• If the producer group cultivates the same product(s) on its own sites as the producer group’s members: GRASP assessments are always linked to a production process and as the producer groups´ own production can currently not be registered in the database, the GRASP assessment cannot be displayed. You can ask the GLOBALG.A.P. Secretariat for a confirmation of the Proof of Assessment and that those data cannot be displayed in the GLOBALG.A.P. Database.
  • If the producer group cultivates different product(s) on its own sites, the producer group can be GRASP assessed as Option 1, all employees can be included and the GRASP assessment will be displayed. In such cases in version 1.3 the Option 1 checklist can be used.
Assessment procedure: Do all the group members have to be included in the GRASP assessment?

In the GRASP version 1.3 it is not a requirement anymore to include all the IFA group members in GRASP within 3 years. Basically a big group can be GRASP assessed with just few members – provided the buyers communicate differet requirements.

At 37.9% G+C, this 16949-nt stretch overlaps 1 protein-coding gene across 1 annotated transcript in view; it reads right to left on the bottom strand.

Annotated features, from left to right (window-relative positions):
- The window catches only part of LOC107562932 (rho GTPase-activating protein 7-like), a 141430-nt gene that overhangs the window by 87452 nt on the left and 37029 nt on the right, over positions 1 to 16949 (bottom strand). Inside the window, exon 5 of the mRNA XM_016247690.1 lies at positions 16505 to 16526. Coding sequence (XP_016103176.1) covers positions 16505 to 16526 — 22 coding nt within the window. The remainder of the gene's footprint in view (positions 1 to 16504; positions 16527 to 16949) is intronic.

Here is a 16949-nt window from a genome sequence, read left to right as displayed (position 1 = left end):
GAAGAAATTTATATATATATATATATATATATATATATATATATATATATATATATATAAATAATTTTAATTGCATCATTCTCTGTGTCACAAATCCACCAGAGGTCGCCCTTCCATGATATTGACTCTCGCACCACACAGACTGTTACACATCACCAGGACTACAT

Assessment procedure: I/we have product handling units (pack houses: PHUs) that are also included in the GLOBALG.A.P. certificate. Can only the PHUs be included in the GRASP assessment?

It is not possible to exclude the production process on GRASP level as GRASP is based on the GLOBALG.A.P. primary production certificate where the production process is always certified.

Assessment procedure: How to handle subcontracted packhouses?

According to point 3.4 of the GRASP General Rules v1.3  every task that is covered by the GLOBALG.A.P. IFA certification has to be included in the GRASP assessment of the participating members and producers. This way, if produce handling is included in the IFA certification, also the handling units have to be assessed against the GRASP compliance, also in case of subcontracted handling. Proving compliance of subcontracted parties can either be checked via visiting the sites or units and offices of the subcontractors or requiring an agreement or contract signed by producer and subcontractor that clearly shows that

- the subcontractors know the GRASP requirements (e.g. the producer has informed or trained them)

- the subcontractor complies with the GRASP requirements

- in case of doubt the Certification Body of the producer is allowed to visit the subcontractors sites/office to sample any GRASP relevant documents or conduct interviews.

Finally the producer is responsible for the compliance of the subcontractors.

Assessment procedure: How does the Certification Body proceed if the number of producer group members and/or sites increases?